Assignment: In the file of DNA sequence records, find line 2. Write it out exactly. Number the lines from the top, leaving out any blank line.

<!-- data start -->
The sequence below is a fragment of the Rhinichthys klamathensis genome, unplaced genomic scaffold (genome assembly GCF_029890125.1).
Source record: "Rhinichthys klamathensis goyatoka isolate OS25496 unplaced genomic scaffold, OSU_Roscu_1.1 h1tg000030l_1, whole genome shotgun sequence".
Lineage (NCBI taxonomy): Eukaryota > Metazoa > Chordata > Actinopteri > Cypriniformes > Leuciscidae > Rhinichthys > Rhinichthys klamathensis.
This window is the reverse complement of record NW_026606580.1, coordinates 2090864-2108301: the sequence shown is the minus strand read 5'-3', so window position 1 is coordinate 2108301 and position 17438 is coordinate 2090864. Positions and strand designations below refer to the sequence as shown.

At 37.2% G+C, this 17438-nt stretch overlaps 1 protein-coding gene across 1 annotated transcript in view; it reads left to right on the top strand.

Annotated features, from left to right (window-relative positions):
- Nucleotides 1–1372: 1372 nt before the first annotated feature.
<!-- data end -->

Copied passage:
Source record: "Rhinichthys klamathensis goyatoka isolate OS25496 unplaced genomic scaffold, OSU_Roscu_1.1 h1tg000030l_1, whole genome shotgun sequence".